April 15, 2015


Washington, D.C. – Congressman Joaquin Castro (TX-20) today sent a letter to U.S. Customs and Border Protection Commissioner Gil Kerlikowske requesting data on federal efforts to secure the Texas-Mexico border. Rep. Castro released the following statement explaining the rationale behind this request: 

“The state of Texas has spent a significant amount of money implementing former Governor Perry’s Operation Strong Safety (OSS) to secure the Texas-Mexico border, and there’s a budget request for an additional $123 million to continue the program. Despite their latest budget request, the Texas Department of Public Safety (DPS) has not provided state- and local- specific data related to the effectiveness of the program. Texans, whose tax dollars are funding OSS, deserve to know what they are paying for. That’s why I have requested metrics for border apprehensions and drug seizures made exclusively by federal personnel, so we can disaggregate the information previously provided by Texas DPS.  

“It’s my hope that receiving this new information will allow us to accurately assess whether or not state border protection efforts are being funded at appropriate levels, or if we can put some of those dollars toward other areas of need, like education, infrastructure, or job creation.” 

Text of Rep. Castro’s letter is included below. 


Dear Commissioner Kerlikowske:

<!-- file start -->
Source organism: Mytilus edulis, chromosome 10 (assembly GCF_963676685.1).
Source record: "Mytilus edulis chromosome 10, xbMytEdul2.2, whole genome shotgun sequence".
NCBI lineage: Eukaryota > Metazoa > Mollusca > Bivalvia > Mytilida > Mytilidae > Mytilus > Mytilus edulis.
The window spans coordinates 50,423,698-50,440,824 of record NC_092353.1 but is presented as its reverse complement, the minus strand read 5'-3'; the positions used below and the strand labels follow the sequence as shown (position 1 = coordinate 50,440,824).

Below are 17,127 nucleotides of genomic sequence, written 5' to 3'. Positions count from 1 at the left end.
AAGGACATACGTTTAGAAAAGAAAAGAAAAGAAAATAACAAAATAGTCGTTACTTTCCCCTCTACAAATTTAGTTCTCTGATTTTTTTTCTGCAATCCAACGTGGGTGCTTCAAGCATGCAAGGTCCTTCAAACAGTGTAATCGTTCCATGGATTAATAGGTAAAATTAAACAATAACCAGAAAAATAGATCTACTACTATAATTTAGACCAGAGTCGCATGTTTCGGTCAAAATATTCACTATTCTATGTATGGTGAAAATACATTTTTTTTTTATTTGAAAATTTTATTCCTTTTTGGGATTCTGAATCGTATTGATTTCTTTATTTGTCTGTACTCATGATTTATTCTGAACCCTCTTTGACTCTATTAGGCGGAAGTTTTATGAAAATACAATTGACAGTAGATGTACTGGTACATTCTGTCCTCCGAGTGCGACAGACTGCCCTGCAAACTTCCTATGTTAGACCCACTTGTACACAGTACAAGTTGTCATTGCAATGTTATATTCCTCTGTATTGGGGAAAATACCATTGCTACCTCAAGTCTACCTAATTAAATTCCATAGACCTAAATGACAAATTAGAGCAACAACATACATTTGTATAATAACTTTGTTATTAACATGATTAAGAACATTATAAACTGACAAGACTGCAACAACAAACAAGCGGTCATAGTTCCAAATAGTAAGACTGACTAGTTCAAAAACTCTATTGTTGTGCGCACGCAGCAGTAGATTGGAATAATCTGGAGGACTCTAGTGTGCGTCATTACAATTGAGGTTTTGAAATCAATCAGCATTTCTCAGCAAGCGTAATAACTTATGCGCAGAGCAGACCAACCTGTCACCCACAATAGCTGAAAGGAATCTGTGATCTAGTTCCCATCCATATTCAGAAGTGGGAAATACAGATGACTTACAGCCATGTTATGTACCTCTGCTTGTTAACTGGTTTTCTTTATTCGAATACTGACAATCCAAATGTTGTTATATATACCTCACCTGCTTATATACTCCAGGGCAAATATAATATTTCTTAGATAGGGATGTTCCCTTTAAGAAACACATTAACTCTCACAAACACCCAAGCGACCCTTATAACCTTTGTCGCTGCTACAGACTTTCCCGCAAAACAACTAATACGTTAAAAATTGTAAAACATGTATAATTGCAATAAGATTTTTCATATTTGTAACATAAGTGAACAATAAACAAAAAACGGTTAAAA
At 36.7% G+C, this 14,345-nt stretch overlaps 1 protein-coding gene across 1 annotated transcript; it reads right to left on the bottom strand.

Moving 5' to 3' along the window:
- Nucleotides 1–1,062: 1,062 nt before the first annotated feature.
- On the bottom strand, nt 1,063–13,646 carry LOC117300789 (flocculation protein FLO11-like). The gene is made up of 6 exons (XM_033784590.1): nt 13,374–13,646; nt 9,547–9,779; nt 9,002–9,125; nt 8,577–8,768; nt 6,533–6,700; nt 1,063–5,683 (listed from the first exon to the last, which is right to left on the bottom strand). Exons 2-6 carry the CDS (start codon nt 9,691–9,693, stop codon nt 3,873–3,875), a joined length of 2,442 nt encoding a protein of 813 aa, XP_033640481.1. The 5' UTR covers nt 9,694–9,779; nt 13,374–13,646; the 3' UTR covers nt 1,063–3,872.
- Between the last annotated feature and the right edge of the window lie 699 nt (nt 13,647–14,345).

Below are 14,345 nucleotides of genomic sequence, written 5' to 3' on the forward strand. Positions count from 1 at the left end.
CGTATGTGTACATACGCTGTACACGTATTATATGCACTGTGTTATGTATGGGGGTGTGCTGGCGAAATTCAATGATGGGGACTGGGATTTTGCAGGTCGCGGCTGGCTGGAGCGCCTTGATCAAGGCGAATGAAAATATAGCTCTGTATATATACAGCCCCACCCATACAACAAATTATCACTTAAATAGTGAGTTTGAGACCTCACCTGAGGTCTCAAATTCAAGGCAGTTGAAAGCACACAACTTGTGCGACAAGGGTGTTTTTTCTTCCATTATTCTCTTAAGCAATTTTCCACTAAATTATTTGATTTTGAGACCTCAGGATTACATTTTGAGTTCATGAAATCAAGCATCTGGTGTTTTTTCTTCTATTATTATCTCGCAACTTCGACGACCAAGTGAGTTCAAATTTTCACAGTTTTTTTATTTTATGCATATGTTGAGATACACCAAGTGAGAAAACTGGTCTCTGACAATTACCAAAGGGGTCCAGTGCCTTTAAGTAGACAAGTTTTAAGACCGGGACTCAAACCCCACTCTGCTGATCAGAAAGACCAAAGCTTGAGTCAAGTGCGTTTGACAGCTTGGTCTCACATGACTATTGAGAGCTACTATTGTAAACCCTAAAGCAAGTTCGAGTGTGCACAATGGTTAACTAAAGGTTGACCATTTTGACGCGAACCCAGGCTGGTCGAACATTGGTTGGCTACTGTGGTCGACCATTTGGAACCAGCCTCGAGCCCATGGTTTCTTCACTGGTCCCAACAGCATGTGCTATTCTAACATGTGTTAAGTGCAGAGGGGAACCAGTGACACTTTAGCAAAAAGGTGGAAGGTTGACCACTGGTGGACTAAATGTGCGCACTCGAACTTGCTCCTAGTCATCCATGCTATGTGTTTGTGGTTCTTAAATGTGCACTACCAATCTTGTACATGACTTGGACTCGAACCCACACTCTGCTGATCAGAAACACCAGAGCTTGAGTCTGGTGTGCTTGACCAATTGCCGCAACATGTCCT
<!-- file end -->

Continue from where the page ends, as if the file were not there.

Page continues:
It has been nearly one year since our nation experienced a humanitarian crisis along the border with an influx of women and children from Central America. In June 2014, then-Governor Perry took a military-style approach along the border to address the crisis, including directing Texas Department of Public Safety (DPS) to launch Operation Strong Safety (OSS).  This program cost the state of Texas over $100 million, including $12 million a month for Texas National Guard personnel to assist in border security.  

As these efforts were launched and as the state seeks an additional $123 million for these efforts, we must examine whether this operation, at the local, state and federal levels, has had the desired effect of further protecting the Texas border, or if State officials should re-examine the use of taxpayer funds for this operation.  

Additionally, we must disaggregate the state and local efforts from federal efforts to determine whether the state’s use of additional funds did in fact further secure the Texas-Mexico border.  
I, therefore, request that U.S. Customs and Border Protection provide the federal metrics related to OSS for the State of Texas. Please provide the federal data regarding:
1.    The total number of apprehensions in Texas made exclusively by federal personnel from the launch of OSS through February 2015.
2.    The total number of drug-related apprehensions made exclusively by federal personnel from the launch of OSS through February 2015.
3.    The total number of drug seizures, including the number of pounds seized by federal agents and the estimated worth of the seized contraband from the launch of OSS through February 2015. 
4.    Additionally, please provide the total amount of federal funding the State of Texas has requested and used for border security for OSS.  

Because Texas DPS has been unable to provide the metrics related to local and state efforts, the federal government’s account will help elucidate the role OSS has had on Texas-Mexico border security.   
Our local, state, and federal border enforcement personnel play a critical role in ensuring the safety and security of our border and, in turn, the safety of all Texans and Americans.  It is incumbent on Texas officials to ensure the funds used in these efforts are utilized in the most cost-effective manner and demonstrate results.  Federal data will help provide clarity on the effectiveness of the OSS operation.  

I look forward to your response.

Joaquin Castro
Member of Congress